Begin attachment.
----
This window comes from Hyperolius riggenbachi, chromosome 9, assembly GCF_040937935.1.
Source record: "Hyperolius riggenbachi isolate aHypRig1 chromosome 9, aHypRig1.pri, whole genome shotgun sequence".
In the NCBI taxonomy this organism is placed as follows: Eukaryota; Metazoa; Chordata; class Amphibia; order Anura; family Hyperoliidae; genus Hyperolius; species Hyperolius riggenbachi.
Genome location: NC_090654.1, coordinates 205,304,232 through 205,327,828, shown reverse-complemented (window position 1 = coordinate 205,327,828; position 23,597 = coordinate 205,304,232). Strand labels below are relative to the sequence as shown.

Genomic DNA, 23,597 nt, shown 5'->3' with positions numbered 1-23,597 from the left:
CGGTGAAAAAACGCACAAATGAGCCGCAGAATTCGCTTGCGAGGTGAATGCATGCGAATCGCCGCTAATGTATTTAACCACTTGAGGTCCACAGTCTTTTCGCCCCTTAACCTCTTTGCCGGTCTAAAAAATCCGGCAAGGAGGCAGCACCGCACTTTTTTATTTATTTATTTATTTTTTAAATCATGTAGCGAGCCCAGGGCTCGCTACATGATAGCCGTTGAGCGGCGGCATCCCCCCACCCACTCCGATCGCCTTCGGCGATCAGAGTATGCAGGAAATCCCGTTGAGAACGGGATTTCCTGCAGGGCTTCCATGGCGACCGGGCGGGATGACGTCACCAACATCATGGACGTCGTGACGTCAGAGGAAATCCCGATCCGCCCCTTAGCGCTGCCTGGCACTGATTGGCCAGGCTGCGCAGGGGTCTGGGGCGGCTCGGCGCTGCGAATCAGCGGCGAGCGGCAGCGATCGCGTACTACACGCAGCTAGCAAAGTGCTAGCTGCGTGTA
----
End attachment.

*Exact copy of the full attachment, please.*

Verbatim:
This window comes from Hyperolius riggenbachi, chromosome 9, assembly GCF_040937935.1.
Source record: "Hyperolius riggenbachi isolate aHypRig1 chromosome 9, aHypRig1.pri, whole genome shotgun sequence".
In the NCBI taxonomy this organism is placed as follows: Eukaryota; Metazoa; Chordata; class Amphibia; order Anura; family Hyperoliidae; genus Hyperolius; species Hyperolius riggenbachi.
Genome location: NC_090654.1, coordinates 205,304,232 through 205,327,828, shown reverse-complemented (window position 1 = coordinate 205,327,828; position 23,597 = coordinate 205,304,232). Strand labels below are relative to the sequence as shown.

Genomic DNA, 23,597 nt, shown 5'->3' with positions numbered 1-23,597 from the left:
CGGTGAAAAAACGCACAAATGAGCCGCAGAATTCGCTTGCGAGGTGAATGCATGCGAATCGCCGCTAATGTATTTAACCACTTGAGGTCCACAGTCTTTTCGCCCCTTAACCTCTTTGCCGGTCTAAAAAATCCGGCAAGGAGGCAGCACCGCACTTTTTTATTTATTTATTTATTTTTTAAATCATGTAGCGAGCCCAGGGCTCGCTACATGATAGCCGTTGAGCGGCGGCATCCCCCCACCCACTCCGATCGCCTTCGGCGATCAGAGTATGCAGGAAATCCCGTTGAGAACGGGATTTCCTGCAGGGCTTCCATGGCGACCGGGCGGGATGACGTCACCAACATCATGGACGTCGTGACGTCAGAGGAAATCCCGATCCGCCCCTTAGCGCTGCCTGGCACTGATTGGCCAGGCTGCGCAGGGGTCTGGGGCGGCTCGGCGCTGCGAATCAGCGGCGAGCGGCAGCGATCGCGTACTACACGCAGCTAGCAAAGTGCTAGCTGCGTGTA